Kill Em and Leave: Searching for James Brown and the American Soul by James McBride

killemandleaveJames McBride, National Book Award winner and musician in his own right, sets off to explore the roots of the iconic soul legend, James Brown. James Brown led a complicated life, and he was a very secretive man. Few people were let into his inner circle, and he purposefully kept his fans and entourage at a distance. Brown was born in South Carolina in extreme poverty, spent his adolescence with extended family and got interested in music at a young age. McBride delves deep into Brown’s past, interviewing past band members, family members and those who knew Brown best. This biography isn’t chronological, but collates a myriad of personal recollections, attempting to find the real James Brown. Unbeknown to me, James Brown informally adopted Al Sharpton, helping to shape the civil rights leader’s career and focus. McBride’s writing is easily digestible, and he provides a lyrical account of the racial environments that produced a legend. One of the best books I’ve read this year, and McBride may have set himself up for another award.

Miller’s Valley by Anna Quindlen

Enjoy Sarah’s latest book review and, as always, check out our Facebook page for more reviews from Sarah and the latest happenings at Everett Public Library.

Miller’s Valley by Anna Quindlen

miller's valleyMimi Miller is the youngest of her siblings, and grows up on a rural farm. The land has been in her family for generations. The government is attempting to buy out homesteads, in an effort to flood the valley, and create a public recreational area.  Mimi’s family is stubborn and her parents are refusing to budge. Mimi’s eldest brother moves to the city, and embarks on a career and family. Her next eldest brother tries to escape the monotony of country living, enlists in the military, and completes several tours of Vietnam. At home, Mimi is determined to find her own path to independence. An emotionally fragile aunt takes up residence on their property. Mimi navigates romantic interests throughout high school, while maintaining high academic success. When her time comes, will she be ready to make her mark? Quindlen’s latest saga is a timeless tale of family drama: the ties that bind, and the ties that break.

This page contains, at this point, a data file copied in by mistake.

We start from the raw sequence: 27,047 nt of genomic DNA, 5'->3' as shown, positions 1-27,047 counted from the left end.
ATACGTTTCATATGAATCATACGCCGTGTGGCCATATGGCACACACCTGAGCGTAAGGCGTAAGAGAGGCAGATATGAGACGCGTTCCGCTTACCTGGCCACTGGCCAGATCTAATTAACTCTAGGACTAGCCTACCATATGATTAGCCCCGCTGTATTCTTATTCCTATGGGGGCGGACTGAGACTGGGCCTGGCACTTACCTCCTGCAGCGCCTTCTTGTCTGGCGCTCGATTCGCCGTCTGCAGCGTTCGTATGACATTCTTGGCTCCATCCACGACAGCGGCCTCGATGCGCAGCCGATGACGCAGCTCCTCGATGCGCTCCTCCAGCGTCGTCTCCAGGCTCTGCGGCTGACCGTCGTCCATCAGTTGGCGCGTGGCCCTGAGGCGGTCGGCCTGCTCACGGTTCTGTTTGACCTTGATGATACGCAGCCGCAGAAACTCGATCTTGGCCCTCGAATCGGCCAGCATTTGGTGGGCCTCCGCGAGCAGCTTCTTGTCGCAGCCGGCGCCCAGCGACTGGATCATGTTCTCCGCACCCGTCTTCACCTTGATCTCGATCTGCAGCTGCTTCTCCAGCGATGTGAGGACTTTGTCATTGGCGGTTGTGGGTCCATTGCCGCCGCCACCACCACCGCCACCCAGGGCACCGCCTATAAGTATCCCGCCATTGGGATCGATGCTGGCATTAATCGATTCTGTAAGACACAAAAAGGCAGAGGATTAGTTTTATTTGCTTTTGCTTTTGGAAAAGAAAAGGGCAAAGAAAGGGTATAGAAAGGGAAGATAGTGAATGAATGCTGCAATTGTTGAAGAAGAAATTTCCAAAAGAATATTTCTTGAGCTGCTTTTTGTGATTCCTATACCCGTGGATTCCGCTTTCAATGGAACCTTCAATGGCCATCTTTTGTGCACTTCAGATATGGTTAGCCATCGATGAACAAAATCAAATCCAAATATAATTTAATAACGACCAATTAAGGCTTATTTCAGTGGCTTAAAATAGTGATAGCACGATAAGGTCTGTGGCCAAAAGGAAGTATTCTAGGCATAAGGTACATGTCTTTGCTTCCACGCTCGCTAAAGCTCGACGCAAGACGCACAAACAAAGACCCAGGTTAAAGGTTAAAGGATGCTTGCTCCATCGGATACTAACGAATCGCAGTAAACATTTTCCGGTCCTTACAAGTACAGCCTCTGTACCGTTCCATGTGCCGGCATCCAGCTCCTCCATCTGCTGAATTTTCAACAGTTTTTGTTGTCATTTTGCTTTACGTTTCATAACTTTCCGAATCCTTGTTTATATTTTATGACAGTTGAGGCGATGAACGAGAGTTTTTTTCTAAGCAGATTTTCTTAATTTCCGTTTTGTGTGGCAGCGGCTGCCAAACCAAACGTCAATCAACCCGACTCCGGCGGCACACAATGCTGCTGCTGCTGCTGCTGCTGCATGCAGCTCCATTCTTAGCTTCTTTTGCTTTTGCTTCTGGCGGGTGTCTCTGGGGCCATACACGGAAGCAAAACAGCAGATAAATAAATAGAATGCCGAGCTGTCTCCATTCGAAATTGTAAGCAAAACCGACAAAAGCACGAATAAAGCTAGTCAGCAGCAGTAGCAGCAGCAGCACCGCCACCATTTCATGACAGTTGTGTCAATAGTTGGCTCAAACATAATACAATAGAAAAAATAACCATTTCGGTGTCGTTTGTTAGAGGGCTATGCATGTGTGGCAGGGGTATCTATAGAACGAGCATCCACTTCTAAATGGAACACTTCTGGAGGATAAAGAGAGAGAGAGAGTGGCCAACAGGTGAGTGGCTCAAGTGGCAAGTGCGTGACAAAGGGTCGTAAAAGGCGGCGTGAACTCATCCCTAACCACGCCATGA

Seattle Events in Truth and Fiction

Here are two new book reviews from Sarah about events in the Emerald city. Make sure to check out our Facebook page for more reviews from Sarah and the latest happenings at Everett Public Library.

While the City Slept: A Love Lost to Violence and a Young Man’s Descent into Madness by Eli Sanders

whilethecitysleptIn 2009, Isaiah Kalebu broke into a home in the South Park neighborhood of Seattle, and brutally raped and attempted to kill two women, Teresa Butz and Jennifer Hopper.  While the women were able to escape, Teresa’s injuries were fatal, and Jennifer survived as the only witness.

This is a true crime story, but journalist Eli Sanders does something more than report the horrific facts. He investigates the backstory of Teresa and Jennifer’s lives, tells how they met and fell in love, and details the planning of their upcoming nuptials.

Sanders then delves into Isaiah’s story. He recounts how his parents’ turbulent and violent marriage dissolved. He talks of family members increased concern over Isaiah’s welfare and ability to deal with reality. Throughout the years there were many attempts at intervention to get Isaiah help for mental instability. As Isaiah grows into a young adult, he is plagued by delusions, possibly inherited from his mother’s side, where many struggled with schizophrenia and other afflictions. He never receives any formal psychiatric intervention.

What Sanders tries to do is to rationalize how Isaiah may have ended up in Teresa and Jennifer’s house. And look at what resources may have been able to prevent such a violent and terrible act.

With reduced budgets, and strained workloads, it’s utterly disturbing to realize the inadequacies of our mental health and court systems. Sanders eloquently blasts the systems that failed to prevent Isaiah from his crimes, and ultimately failed to protect Teresa and Jennifer.

This book is deemed to be an unfortunate new classic in true crime writing, with an overpowering sense of love between two women, and a rational voice for change.

Your Heart is a Muscle the Size of a Fist by Sunil Yapa

yourheartisamuscleThis is hands down one of the best books published in 2016 so far.